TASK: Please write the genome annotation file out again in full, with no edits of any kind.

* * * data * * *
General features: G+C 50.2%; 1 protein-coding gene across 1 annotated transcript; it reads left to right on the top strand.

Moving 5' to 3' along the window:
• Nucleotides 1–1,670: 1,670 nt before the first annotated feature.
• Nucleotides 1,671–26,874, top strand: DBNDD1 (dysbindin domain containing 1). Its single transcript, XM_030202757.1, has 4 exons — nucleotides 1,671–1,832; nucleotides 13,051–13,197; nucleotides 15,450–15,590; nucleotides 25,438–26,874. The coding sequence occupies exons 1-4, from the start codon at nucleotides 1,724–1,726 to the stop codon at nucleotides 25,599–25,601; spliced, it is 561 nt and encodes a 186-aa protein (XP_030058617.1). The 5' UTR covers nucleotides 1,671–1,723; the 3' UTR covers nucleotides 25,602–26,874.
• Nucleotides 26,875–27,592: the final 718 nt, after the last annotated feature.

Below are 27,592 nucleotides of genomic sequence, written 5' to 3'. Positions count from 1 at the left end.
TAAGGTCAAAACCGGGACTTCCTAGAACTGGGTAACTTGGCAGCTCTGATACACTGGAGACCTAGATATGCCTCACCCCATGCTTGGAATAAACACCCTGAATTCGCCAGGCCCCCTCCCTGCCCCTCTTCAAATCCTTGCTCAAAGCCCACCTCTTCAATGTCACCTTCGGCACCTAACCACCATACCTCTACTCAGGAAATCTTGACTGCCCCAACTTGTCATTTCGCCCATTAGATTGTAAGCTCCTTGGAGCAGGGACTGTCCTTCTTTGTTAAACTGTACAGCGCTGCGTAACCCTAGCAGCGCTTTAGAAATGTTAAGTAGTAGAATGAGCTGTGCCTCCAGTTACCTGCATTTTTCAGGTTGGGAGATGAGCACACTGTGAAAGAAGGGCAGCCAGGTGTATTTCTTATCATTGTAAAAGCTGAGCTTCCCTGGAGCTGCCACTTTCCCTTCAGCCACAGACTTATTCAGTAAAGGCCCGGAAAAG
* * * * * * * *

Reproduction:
General features: G+C 50.2%; 1 protein-coding gene across 1 annotated transcript; it reads left to right on the top strand.

Moving 5' to 3' along the window:
• Nucleotides 1–1,670: 1,670 nt before the first annotated feature.
• Nucleotides 1,671–26,874, top strand: DBNDD1 (dysbindin domain containing 1). Its single transcript, XM_030202757.1, has 4 exons — nucleotides 1,671–1,832; nucleotides 13,051–13,197; nucleotides 15,450–15,590; nucleotides 25,438–26,874. The coding sequence occupies exons 1-4, from the start codon at nucleotides 1,724–1,726 to the stop codon at nucleotides 25,599–25,601; spliced, it is 561 nt and encodes a 186-aa protein (XP_030058617.1). The 5' UTR covers nucleotides 1,671–1,723; the 3' UTR covers nucleotides 25,602–26,874.
• Nucleotides 26,875–27,592: the final 718 nt, after the last annotated feature.

Below are 27,592 nucleotides of genomic sequence, written 5' to 3'. Positions count from 1 at the left end.
TAAGGTCAAAACCGGGACTTCCTAGAACTGGGTAACTTGGCAGCTCTGATACACTGGAGACCTAGATATGCCTCACCCCATGCTTGGAATAAACACCCTGAATTCGCCAGGCCCCCTCCCTGCCCCTCTTCAAATCCTTGCTCAAAGCCCACCTCTTCAATGTCACCTTCGGCACCTAACCACCATACCTCTACTCAGGAAATCTTGACTGCCCCAACTTGTCATTTCGCCCATTAGATTGTAAGCTCCTTGGAGCAGGGACTGTCCTTCTTTGTTAAACTGTACAGCGCTGCGTAACCCTAGCAGCGCTTTAGAAATGTTAAGTAGTAGAATGAGCTGTGCCTCCAGTTACCTGCATTTTTCAGGTTGGGAGATGAGCACACTGTGAAAGAAGGGCAGCCAGGTGTATTTCTTATCATTGTAAAAGCTGAGCTTCCCTGGAGCTGCCACTTTCCCTTCAGCCACAGACTTATTCAGTAAAGGCCCGGAAAAG